So even to this day (and indeed I speak with much sorrow) false prophets have the same characteristic of preaching peace and prosperity to an impenitent Church. The New Testament shows us behind the little pulpit-pawns on the human chessboard the rebel-spirits that move them, for these are the real adversaries of our God and His Christ. But Jehovah has ever had a very efficient, if unwilling, witness to His truth in poor Israel: her whole history is an involuntary testimony to the one true God. When she no longer rejects her Messiah, she herself also shall recognize that that very Messiah has this divine mark; He too, as Jehovah Himself speaks here, is "The First and the Last," for so He proclaims Himself in Rev. 1:18.

Very precious to some of us is that short eleventh verse in which Jehovah cries, "Beside Me there is no Saviour." See, a human Babe rests upon a maiden's breast, and God Himself directs that He be called Jesus, or "Saviour" (Luke 1:31); and what is that but pronouncing that Babe to be very God of very God? Aye, that very Name means that in Him we have Immanuel, "God with us." As that far-off trial on Carmel in Elijah's time ended with the shout of the witnesses: "Jehovah, He is God! Jehovah, He is God!" we too cry, "Jesus is God over all, blessed forever!"

In verse 12 Jehovah insists that every movement in salvation comes—not from man Godward, but from Himself, even to the ability of listening in faith. Thus a wretched nation of unbelief shall express the goodness of and be the "witness" to Jehovah, by becoming a nation of penitents.

Stern are the words of verse 13, for we must remember that Israel's place, hopes and salvation are all, as a nation, upon the earth, and that salvation can only be brought about by a strong hand on her oppressors. This is here the "work" that none can hinder. The text is often applied to the power of the present gospel of His grace, but true as that is, its primary application is assuredly to the government of the earth. This verse closes a subdivision of our prophecy, as similar words did in Rev. 18, where Babylon in another form is suffering under the Hand of God (see verses 11, 17).

In verse 15 again we hear a thrice-repeated claim of absolute and unlimited supremacy: "I am Jehovah," the one unchanging, ever-existing, covenant-keeping God of Israel; that is His personal Name, as we may say. Next, He is the Holy One, with infinite abhorrence of all that is contrary to His own divine standard of holiness. Then He owns Himself as the Creator of Israel; and as such, Israel must be under the protection of His throne, and that forbids that she remain captive to Babylon.

How blessedly suggestive is this of the impossibility of one single redeemed individual from the race of mankind remaining captive either to sin, or its penalty, death. As sure as we are redeemed by the Blood of Christ, so sure is it that "Sin shall not have dominion over us"; that death has already lost all power or claim over our spirits, although, till the Lord comes, our bodies are still under its sentence; and that, as to those who have already passed away to be with Christ, as yet imperfect, disembodied, they shall again stand up as men; spirit, soul and body evidencing in that perfect condition, the perfect efficacy of the Cross of Christ.

16: Thus saith Jehovah, who maketh a roadway
E'en through the sea;
And through mighty billows a footpath;
17: He who the chariot and horses outbringeth;
Army and hero, They lie down together, rise nevermore!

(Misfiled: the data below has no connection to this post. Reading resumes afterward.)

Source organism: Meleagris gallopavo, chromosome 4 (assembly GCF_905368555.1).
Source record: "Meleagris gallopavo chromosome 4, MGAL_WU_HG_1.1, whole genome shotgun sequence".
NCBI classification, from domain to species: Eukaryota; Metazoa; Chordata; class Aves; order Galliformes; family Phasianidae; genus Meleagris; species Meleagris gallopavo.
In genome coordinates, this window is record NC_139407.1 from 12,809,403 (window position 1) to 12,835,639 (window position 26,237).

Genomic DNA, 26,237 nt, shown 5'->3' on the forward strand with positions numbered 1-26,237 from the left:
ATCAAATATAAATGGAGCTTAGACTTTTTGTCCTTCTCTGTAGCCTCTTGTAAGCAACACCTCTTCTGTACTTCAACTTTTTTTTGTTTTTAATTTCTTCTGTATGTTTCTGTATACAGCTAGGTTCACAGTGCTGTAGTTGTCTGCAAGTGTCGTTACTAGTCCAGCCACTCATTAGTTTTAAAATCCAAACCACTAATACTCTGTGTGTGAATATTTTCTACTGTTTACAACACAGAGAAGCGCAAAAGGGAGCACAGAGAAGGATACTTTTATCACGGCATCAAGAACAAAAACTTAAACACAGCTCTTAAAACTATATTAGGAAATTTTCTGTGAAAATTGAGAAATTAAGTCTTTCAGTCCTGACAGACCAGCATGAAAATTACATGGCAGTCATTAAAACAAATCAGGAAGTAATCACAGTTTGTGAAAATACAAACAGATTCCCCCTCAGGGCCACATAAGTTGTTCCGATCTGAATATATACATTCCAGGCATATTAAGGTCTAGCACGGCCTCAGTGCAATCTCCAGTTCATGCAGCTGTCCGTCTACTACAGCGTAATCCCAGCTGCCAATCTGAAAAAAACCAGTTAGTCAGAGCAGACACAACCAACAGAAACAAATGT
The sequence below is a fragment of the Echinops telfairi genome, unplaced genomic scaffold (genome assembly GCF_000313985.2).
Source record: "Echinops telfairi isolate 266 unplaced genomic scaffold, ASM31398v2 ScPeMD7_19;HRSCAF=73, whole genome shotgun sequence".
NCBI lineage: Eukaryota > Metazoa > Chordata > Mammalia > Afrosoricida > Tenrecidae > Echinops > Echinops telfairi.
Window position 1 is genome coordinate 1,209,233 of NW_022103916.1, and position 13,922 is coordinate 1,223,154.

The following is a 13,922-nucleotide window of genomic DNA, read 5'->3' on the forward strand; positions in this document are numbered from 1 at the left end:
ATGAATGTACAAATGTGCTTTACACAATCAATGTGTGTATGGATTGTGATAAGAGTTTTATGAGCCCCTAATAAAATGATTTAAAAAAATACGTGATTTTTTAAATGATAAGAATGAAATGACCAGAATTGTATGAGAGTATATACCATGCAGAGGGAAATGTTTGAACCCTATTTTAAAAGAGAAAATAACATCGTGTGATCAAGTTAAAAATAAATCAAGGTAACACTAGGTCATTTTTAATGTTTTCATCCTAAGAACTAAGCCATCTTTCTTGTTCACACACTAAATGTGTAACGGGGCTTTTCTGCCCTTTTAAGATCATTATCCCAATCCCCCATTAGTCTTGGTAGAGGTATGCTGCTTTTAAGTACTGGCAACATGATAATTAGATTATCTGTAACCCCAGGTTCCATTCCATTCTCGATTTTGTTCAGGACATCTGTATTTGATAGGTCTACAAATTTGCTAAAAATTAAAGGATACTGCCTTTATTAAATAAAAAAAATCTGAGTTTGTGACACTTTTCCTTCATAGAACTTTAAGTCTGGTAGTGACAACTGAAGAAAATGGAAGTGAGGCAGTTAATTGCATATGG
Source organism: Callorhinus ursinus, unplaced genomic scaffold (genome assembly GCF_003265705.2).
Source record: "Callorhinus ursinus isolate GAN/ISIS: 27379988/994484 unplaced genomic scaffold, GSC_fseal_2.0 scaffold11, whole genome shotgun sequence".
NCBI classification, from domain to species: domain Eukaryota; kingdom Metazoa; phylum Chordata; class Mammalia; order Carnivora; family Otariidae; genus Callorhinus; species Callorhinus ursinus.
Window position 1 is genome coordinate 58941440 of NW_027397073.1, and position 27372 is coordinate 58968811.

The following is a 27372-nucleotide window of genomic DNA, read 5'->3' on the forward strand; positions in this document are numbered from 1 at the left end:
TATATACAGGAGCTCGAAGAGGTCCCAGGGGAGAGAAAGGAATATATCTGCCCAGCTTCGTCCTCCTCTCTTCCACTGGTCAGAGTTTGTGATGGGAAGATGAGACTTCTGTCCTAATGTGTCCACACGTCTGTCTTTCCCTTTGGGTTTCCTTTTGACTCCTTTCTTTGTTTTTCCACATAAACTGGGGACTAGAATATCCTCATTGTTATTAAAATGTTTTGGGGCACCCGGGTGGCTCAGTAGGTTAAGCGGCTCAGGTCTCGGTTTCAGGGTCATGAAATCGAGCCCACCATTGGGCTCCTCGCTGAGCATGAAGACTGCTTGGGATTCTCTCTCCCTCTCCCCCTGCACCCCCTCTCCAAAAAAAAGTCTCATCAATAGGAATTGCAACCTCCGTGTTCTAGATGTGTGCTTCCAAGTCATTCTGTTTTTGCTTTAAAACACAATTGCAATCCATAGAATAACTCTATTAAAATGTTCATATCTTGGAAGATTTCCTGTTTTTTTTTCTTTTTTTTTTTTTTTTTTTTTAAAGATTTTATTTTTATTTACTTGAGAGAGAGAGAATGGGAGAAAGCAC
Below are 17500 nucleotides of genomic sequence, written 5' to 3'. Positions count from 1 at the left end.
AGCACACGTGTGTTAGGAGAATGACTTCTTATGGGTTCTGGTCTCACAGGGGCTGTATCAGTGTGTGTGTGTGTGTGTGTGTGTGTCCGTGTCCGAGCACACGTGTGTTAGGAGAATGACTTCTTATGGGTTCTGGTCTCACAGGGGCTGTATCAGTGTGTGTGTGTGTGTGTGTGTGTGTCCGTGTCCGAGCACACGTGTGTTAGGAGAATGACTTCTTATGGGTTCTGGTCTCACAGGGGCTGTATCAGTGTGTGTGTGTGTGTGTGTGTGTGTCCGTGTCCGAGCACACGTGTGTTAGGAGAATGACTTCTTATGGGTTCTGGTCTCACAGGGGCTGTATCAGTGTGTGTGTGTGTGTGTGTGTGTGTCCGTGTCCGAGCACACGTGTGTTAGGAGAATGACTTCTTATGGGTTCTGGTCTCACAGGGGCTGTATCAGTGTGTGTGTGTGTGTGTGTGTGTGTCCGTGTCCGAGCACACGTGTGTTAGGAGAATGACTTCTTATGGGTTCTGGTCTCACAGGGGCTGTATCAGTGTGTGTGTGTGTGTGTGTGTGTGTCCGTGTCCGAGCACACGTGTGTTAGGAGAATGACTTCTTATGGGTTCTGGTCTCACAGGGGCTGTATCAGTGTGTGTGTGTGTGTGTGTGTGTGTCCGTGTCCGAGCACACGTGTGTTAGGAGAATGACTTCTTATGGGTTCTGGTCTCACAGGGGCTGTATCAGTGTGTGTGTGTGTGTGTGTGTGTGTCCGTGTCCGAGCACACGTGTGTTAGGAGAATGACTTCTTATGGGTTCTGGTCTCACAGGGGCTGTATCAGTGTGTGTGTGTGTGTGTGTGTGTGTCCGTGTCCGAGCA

They are extinguished, as tow are they quenched!
18: Remember no longer events of the old time,
Neither consider the things that are past;
19: Behold, I do work entirely a new thing—
Now shall it sprout, and shall ye not know it?
Aye, through the wilderness I'll make a road,
And streams in the desert!
20: The beasts of the field shall then give Me glory,
Dogs of the prairie and ostriches too.2
For in the wilderness I will give waters,
And streams in the desert,
To give drink to My people, even My chosen.
21: The people that I have formed for Myself,
My praise they shall tell out.
In verses 16-18 the reference is clearly to the past deliverance from Egypt, since it forms a figure of a deliverance still in the future. The "sea," of verse 16, is the Red Sea, through which a pathway was made by that violent east wind that blew in that dark night. The chariots and horses, "the army and soldiers," are the pursuing Egyptians. Then, as if that were a work no longer worthy of holding in memory in comparison with what lies still in the future, Forget, He cries, remember no longer, in view of what lies before you, all those long past events.

Of course, that is not a literal command. Israel could never forget that "night much to be observed," but another intervention is promised her that, in its glory, will eclipse that of the past. His mercies are never exhausted. His powers are not enfeebled by centuries; nor does He ever thus repeat Himself, as if the past evidenced the limit of either His power or grace. He always adds some "better thing." The same mighty Worker will always do a new thing; and even now if His people will look closely at the present conditions they may discern that new thing beginning to sprout, even as a gardener discerns the ripe and perfected fruit in the bud, for in the present revival of the national spirit among the Jews may we not see the "fig-tree" giving sure promise of a coming summer?

Literal was the rock struck in the desert, literal was the man and literal was the rod that struck it, and literal was the water that flowed; but all these literal earthly things were to provide types of the most profound heavenly truths. The bodily revival that the Israelites received by drinking that water was a type of the reviving of our spirits by the "word of Christ," itself vivified by the Spirit of God. What a key to many a difficulty is that basic truth that all of earth has been formed as it has been to give figures of heavenly and eternal verities.

Now we must listen to a reproach so tender, so replete with affection, that it becomes itself as sweet as these waters of which we have been speaking.

22: But thou hast not called upon Me, O Jacob!
Yes, even of Me thou hast wearied, Israel!